LONDON – Unions have warned that KLM could face potential chaos at Schiphol Airport unless the carrier addresses their grievances regards to working conditions ahead of the busy summer season.
As the airline industry is looking at a fresh start to revive in post-pandemic recovery by attracting the upcoming busy summer season, KLM has once again found itself in another setback with the Unions, creating more challenges to smoothly running operations.
Over the weekend, baggage handlers at Schiphol International in Amsterdam stagged a staggering six-hour walk out, forcing the carrier to delay and cancel many of its scheduled operations ahead of May school holiday and the busiest weekend in the Netherlands.
The baggage handlers’ protest had knock-on effects on KLM operations along with other modes of travel including Eurostar, which were fully booked.
Furthermore, other access roads to Schiphol Airport were closed off as more than 150 flight cancellations created disaster while passengers were making their way to and from the airport.
Unions have pointed fingers for the weekend chaos at KLM stating the range amongst baggage handlers was fuelled due to KLM’s internal email informing plans to outsource parts of baggage handling operations.
Speaking on this, CNV Vakmensen official Michiel Wallaard said that:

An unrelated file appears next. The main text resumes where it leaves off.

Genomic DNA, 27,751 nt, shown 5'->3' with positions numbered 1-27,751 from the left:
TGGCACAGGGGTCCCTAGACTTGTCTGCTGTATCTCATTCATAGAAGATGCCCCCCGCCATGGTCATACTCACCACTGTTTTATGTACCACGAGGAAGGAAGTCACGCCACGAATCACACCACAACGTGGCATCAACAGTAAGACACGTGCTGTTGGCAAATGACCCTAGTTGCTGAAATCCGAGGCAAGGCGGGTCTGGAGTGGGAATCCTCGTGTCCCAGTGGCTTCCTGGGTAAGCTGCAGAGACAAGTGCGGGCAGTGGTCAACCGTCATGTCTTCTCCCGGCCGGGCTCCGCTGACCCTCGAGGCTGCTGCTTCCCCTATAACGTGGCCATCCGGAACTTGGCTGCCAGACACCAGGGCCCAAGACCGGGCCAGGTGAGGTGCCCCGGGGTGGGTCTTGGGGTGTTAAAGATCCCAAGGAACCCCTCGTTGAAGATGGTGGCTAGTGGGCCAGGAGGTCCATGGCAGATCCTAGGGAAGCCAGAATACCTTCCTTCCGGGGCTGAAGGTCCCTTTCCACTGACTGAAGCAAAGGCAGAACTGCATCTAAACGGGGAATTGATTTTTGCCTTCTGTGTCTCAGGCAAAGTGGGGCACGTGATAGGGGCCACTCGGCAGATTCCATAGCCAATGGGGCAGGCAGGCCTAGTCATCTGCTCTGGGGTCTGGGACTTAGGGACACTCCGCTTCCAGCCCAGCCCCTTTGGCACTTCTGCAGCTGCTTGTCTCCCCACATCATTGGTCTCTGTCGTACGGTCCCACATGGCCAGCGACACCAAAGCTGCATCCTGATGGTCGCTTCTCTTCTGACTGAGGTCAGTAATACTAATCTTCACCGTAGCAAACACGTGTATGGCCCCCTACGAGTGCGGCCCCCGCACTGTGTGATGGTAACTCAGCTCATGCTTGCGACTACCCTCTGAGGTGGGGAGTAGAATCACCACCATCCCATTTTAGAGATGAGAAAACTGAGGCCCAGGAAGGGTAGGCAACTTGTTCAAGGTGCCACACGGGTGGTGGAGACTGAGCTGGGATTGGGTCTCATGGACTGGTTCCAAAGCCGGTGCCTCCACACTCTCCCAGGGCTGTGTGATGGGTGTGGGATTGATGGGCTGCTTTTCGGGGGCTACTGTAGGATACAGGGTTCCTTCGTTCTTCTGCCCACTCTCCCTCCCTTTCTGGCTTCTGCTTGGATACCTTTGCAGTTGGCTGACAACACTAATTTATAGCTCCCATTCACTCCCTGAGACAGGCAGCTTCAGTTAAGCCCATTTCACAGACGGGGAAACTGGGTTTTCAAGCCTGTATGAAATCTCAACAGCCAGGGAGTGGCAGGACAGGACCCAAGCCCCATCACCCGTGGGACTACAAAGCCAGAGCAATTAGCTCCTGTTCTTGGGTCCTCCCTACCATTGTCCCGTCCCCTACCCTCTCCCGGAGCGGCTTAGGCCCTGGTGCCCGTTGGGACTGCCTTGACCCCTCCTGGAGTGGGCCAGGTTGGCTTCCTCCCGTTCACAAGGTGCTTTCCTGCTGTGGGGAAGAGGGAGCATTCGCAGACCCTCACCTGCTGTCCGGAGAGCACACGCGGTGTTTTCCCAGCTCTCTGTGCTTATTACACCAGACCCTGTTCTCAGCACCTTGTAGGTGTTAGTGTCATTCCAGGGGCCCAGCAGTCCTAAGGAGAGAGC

“In 2020 KLM left all the flexible workers in the lurch on the assumption that they would come back. The management has done absolutely nothing to make themselves more appealing as an employer.”
With the static display over the weekend, forcing KLM to cancel a staggering number of flights due to operational challenges, baggage handlers have demanded their pay to be raised from € 11.50 per hour to € 14 per hour with additional measures to reduce the baggage handlers’ workload.
While KLM has maintained the argument by stating that the purpose of outsourcing partial baggage handling jobs is to reduce the pressure on staff.
Speaking on this, chair of the travel trade association ANVR, Fran Oostdam said:
“It is sad that the unrest combined with a surge in bookings after two years of pandemic restrictions was likely to cause problems in the peak season.”
Mr. Oostdam further stated that “it’s up to the airlines and Schiphol to make sure things are in order, but I am not sure they can manage it.”
As parts of the Netherlands are witnessing an increase in infections, the staff sickness absence is seeing a surge which is creating gaps in staff rotas and thus creating strain on other colleagues.
On these grounds, FNV and De Unie are warning management of further intensified strikes if these issues are not resolved soon.
Speaking on this, De Unie spokesman Reinier Castelein said that “there is a lot of discontents, but the management seems to have little understanding of it, there is support across many departments for this kind of statement to the management. It looks like a kind of corporate blindness.”
For KLM, this Union warning is a sign of chaos, especially if this hasn’t been solved by the time the Summer 2022 season begins.
Airlines are once again looking forward to busy summer traffic which has hampered their business for over two years due to the pandemic crisis and travel restrictions.